Ground breaking news in the medical industry – pharmacists confirm that algorithms are now able to detect skin cancer as accurate as dermatologists, and in the future, this can be done via our smartphone.
The news was delivered by a team of researchers from Stanford University this week, that they have successfully trained AI to become as reliable as human dermatologists in detecting skin cancer, Stanford news writes.
The study was published in the journal Nature this week, where the researchers first trained a neural network using 129, 450 photos that represented 2,000 various types of skin conditions. The technology applied is Google’s image recognition algorithm, which allowed the neural network to identify both malignant and benign skin lesions.
These results were compared to the ones conducted by 21 human dermatologists told to determine treatment methods for images of common and deadly forms of skin cancer. The comparison revealed that humans performed at the same level as the AI.
“We made a very powerful machine learning algorithm that learns from data,” said Andre Esteva, co-lead author of the paper and a graduate student in the Thrun lab. “Instead of writing into computer code exactly what to look for, you let the algorithm figure it out.”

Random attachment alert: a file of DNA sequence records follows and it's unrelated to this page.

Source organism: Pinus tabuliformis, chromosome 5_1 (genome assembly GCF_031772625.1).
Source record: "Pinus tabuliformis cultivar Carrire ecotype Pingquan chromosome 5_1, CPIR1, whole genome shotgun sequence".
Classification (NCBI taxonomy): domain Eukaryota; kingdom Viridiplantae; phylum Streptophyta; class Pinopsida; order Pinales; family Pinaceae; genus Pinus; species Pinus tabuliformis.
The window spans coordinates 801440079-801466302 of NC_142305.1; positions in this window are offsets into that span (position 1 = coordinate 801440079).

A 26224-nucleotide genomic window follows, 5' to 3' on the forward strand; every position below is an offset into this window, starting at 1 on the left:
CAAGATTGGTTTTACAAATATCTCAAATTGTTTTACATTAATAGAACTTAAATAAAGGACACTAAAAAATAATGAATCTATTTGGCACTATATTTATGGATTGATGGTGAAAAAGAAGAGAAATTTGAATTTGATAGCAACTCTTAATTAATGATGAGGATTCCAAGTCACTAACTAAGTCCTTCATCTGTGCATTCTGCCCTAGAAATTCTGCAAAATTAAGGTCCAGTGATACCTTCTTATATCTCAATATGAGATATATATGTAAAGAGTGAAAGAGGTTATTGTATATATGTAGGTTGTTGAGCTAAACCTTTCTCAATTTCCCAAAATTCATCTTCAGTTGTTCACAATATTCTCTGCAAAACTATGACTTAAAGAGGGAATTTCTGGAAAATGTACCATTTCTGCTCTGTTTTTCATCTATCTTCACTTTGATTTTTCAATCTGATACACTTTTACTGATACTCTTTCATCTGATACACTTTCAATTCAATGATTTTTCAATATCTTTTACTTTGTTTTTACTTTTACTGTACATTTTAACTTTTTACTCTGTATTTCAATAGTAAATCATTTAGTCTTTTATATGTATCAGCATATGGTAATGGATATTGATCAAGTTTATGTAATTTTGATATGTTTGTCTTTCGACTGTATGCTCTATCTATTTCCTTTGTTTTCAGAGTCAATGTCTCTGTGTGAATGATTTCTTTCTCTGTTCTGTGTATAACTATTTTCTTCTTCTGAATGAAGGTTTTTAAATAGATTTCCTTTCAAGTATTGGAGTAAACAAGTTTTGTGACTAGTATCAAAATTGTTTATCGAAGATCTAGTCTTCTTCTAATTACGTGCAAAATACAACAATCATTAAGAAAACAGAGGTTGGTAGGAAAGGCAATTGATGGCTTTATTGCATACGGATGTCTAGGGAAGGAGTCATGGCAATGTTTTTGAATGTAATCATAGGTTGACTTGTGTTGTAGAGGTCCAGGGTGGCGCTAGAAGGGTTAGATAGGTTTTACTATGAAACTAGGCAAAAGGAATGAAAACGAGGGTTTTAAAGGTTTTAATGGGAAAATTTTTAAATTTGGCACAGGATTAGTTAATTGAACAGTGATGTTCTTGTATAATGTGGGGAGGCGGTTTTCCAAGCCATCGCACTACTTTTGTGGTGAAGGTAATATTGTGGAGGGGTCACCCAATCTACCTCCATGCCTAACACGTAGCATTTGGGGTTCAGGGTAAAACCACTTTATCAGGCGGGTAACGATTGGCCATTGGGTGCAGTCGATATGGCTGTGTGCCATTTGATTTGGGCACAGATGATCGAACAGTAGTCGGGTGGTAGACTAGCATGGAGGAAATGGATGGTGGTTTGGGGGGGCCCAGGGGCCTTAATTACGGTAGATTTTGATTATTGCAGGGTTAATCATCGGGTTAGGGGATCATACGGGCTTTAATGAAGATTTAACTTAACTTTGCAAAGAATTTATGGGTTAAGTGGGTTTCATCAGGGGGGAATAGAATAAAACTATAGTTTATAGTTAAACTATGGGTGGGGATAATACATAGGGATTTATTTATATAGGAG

“We realised it was feasible, not just to do something well, but as well as a human dermatologist,” Sebastian Thrun, of Stanford's AI Lab, said. “That’s when our thinking changed."
Although this algorithm currently exists on a computer, the team would like to make it smartphone compatible in the near future, the blogpost writes.
“My main eureka moment was when I realised just how ubiquitous smartphones will be,” said Esteva.
“Everyone will have a supercomputer in their pockets with a number of sensors in it, including a camera. What if we could use it to visually screen for skin cancer? Or other ailments?”
This blog post was first published at: http://news.stanford.edu/2017/01/25/artificial-intelligence-used-identify-skin-cancer/
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